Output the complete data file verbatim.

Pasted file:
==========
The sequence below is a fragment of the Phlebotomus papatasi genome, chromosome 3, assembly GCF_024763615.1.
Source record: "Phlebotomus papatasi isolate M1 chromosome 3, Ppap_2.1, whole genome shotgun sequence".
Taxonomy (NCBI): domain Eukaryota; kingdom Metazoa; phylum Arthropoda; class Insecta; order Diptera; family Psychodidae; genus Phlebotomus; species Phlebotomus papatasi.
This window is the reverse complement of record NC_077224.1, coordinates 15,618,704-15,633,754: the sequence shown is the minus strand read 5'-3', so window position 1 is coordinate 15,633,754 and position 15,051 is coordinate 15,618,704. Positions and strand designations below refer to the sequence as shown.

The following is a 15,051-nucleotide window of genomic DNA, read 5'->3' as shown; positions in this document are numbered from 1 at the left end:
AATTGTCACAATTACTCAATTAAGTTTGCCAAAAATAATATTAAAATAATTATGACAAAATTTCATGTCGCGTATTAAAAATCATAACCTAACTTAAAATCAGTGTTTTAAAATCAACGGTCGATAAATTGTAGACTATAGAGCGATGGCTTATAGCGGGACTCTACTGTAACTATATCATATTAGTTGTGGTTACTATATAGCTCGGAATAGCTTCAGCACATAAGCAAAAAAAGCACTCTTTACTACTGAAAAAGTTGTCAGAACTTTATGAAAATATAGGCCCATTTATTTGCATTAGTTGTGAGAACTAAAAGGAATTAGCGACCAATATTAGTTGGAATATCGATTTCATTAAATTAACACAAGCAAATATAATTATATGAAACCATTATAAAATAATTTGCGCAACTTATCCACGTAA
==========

The sequence below is a fragment of the Phlebotomus papatasi genome, chromosome 3, assembly GCF_024763615.1.
Source record: "Phlebotomus papatasi isolate M1 chromosome 3, Ppap_2.1, whole genome shotgun sequence".
Taxonomy (NCBI): domain Eukaryota; kingdom Metazoa; phylum Arthropoda; class Insecta; order Diptera; family Psychodidae; genus Phlebotomus; species Phlebotomus papatasi.
This window is the reverse complement of record NC_077224.1, coordinates 15,618,704-15,633,754: the sequence shown is the minus strand read 5'-3', so window position 1 is coordinate 15,633,754 and position 15,051 is coordinate 15,618,704. Positions and strand designations below refer to the sequence as shown.

The following is a 15,051-nucleotide window of genomic DNA, read 5'->3' as shown; positions in this document are numbered from 1 at the left end:
AATTGTCACAATTACTCAATTAAGTTTGCCAAAAATAATATTAAAATAATTATGACAAAATTTCATGTCGCGTATTAAAAATCATAACCTAACTTAAAATCAGTGTTTTAAAATCAACGGTCGATAAATTGTAGACTATAGAGCGATGGCTTATAGCGGGACTCTACTGTAACTATATCATATTAGTTGTGGTTACTATATAGCTCGGAATAGCTTCAGCACATAAGCAAAAAAAGCACTCTTTACTACTGAAAAAGTTGTCAGAACTTTATGAAAATATAGGCCCATTTATTTGCATTAGTTGTGAGAACTAAAAGGAATTAGCGACCAATATTAGTTGGAATATCGATTTCATTAAATTAACACAAGCAAATATAATTATATGAAACCATTATAAAATAATTTGCGCAACTTATCCACGTAA